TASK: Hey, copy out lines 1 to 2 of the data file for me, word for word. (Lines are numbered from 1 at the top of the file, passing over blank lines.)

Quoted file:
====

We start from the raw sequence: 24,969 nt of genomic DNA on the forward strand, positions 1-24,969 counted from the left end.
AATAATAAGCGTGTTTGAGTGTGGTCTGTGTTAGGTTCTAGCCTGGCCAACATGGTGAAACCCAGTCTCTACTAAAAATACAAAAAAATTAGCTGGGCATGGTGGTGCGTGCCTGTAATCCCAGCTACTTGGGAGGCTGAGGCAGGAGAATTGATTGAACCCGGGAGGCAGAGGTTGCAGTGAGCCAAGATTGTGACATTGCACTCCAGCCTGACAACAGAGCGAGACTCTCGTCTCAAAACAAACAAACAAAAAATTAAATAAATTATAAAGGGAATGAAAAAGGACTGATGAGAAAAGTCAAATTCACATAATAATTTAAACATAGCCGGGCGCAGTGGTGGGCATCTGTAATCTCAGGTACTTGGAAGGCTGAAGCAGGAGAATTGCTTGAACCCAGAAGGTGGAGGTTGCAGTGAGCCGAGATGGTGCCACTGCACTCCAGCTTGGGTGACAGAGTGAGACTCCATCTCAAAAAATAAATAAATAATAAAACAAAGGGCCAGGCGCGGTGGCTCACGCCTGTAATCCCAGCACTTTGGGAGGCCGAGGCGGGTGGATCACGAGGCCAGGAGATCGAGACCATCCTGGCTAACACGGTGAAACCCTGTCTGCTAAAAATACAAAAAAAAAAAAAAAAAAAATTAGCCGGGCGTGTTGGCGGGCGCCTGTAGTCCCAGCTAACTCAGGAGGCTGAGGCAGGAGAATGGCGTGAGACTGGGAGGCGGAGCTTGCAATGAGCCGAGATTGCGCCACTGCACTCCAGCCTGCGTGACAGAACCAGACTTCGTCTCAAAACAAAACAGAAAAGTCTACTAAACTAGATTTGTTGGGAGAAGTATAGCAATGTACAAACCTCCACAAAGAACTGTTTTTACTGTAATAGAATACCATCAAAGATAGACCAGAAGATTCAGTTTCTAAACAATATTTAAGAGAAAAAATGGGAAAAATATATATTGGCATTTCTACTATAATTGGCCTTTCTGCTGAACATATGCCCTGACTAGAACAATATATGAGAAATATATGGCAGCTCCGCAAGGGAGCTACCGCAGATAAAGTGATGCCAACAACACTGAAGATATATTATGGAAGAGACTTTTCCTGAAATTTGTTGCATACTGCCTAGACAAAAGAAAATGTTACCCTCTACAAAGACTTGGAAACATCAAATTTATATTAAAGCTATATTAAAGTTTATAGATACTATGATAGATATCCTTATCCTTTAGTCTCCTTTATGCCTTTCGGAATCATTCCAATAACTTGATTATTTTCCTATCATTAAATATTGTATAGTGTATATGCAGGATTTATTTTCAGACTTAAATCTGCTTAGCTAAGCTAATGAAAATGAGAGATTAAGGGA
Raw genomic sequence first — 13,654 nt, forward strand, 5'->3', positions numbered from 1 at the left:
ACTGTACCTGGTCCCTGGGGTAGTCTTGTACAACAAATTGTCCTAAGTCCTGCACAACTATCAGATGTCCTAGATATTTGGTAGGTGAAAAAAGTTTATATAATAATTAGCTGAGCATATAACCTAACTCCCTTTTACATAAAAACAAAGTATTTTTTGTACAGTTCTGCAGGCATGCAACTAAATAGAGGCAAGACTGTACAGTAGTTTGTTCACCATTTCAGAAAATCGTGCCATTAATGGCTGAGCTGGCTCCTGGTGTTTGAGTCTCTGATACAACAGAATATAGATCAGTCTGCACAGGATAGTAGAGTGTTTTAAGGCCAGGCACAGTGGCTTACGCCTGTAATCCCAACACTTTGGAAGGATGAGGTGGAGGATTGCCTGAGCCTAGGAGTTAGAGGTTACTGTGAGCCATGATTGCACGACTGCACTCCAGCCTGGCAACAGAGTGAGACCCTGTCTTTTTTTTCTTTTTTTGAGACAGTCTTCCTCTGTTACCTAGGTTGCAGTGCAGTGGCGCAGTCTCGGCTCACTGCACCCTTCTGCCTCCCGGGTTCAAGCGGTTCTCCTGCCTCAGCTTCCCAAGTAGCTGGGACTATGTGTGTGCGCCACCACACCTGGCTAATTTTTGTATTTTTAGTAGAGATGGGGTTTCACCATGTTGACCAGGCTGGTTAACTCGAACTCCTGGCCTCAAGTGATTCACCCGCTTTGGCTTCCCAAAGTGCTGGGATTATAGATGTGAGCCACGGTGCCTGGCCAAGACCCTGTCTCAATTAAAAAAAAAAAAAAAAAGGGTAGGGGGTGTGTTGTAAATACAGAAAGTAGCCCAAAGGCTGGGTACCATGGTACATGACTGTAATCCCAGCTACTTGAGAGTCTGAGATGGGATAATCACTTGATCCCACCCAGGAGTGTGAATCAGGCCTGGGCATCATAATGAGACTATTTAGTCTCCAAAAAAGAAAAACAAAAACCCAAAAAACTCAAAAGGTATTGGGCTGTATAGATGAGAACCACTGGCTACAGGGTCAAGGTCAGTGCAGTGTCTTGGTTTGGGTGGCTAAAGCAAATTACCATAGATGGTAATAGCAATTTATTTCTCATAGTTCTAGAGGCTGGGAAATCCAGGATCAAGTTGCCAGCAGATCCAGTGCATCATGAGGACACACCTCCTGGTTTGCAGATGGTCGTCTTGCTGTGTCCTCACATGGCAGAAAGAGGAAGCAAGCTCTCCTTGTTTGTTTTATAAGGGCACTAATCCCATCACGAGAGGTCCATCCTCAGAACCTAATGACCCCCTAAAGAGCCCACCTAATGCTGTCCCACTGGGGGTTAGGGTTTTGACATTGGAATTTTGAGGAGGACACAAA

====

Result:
We start from the raw sequence: 24,969 nt of genomic DNA on the forward strand, positions 1-24,969 counted from the left end.
AATAATAAGCGTGTTTGAGTGTGGTCTGTGTTAGGTTCTAGCCTGGCCAACATGGTGAAACCCAGTCTCTACTAAAAATACAAAAAAATTAGCTGGGCATGGTGGTGCGTGCCTGTAATCCCAGCTACTTGGGAGGCTGAGGCAGGAGAATTGATTGAACCCGGGAGGCAGAGGTTGCAGTGAGCCAAGATTGTGACATTGCACTCCAGCCTGACAACAGAGCGAGACTCTCGTCTCAAAACAAACAAACAAAAAATTAAATAAATTATAAAGGGAATGAAAAAGGACTGATGAGAAAAGTCAAATTCACATAATAATTTAAACATAGCCGGGCGCAGTGGTGGGCATCTGTAATCTCAGGTACTTGGAAGGCTGAAGCAGGAGAATTGCTTGAACCCAGAAGGTGGAGGTTGCAGTGAGCCGAGATGGTGCCACTGCACTCCAGCTTGGGTGACAGAGTGAGACTCCATCTCAAAAAATAAATAAATAATAAAACAAAGGGCCAGGCGCGGTGGCTCACGCCTGTAATCCCAGCACTTTGGGAGGCCGAGGCGGGTGGATCACGAGGCCAGGAGATCGAGACCATCCTGGCTAACACGGTGAAACCCTGTCTGCTAAAAATACAAAAAAAAAAAAAAAAAAAATTAGCCGGGCGTGTTGGCGGGCGCCTGTAGTCCCAGCTAACTCAGGAGGCTGAGGCAGGAGAATGGCGTGAGACTGGGAGGCGGAGCTTGCAATGAGCCGAGATTGCGCCACTGCACTCCAGCCTGCGTGACAGAACCAGACTTCGTCTCAAAACAAAACAGAAAAGTCTACTAAACTAGATTTGTTGGGAGAAGTATAGCAATGTACAAACCTCCACAAAGAACTGTTTTTACTGTAATAGAATACCATCAAAGATAGACCAGAAGATTCAGTTTCTAAACAATATTTAAGAGAAAAAATGGGAAAAATATATATTGGCATTTCTACTATAATTGGCCTTTCTGCTGAACATATGCCCTGACTAGAACAATATATGAGAAATATATGGCAGCTCCGCAAGGGAGCTACCGCAGATAAAGTGATGCCAACAACACTGAAGATATATTATGGAAGAGACTTTTCCTGAAATTTGTTGCATACTGCCTAGACAAAAGAAAATGTTACCCTCTACAAAGACTTGGAAACATCAAATTTATATTAAAGCTATATTAAAGTTTATAGATACTATGATAGATATCCTTATCCTTTAGTCTCCTTTATGCCTTTCGGAATCATTCCAATAACTTGATTATTTTCCTATCATTAAATATTGTATAGTGTATATGCAGGATTTATTTTCAGACTTAAATCTGCTTAGCTAAGCTAATGAAAATGAGAGATTAAGGGA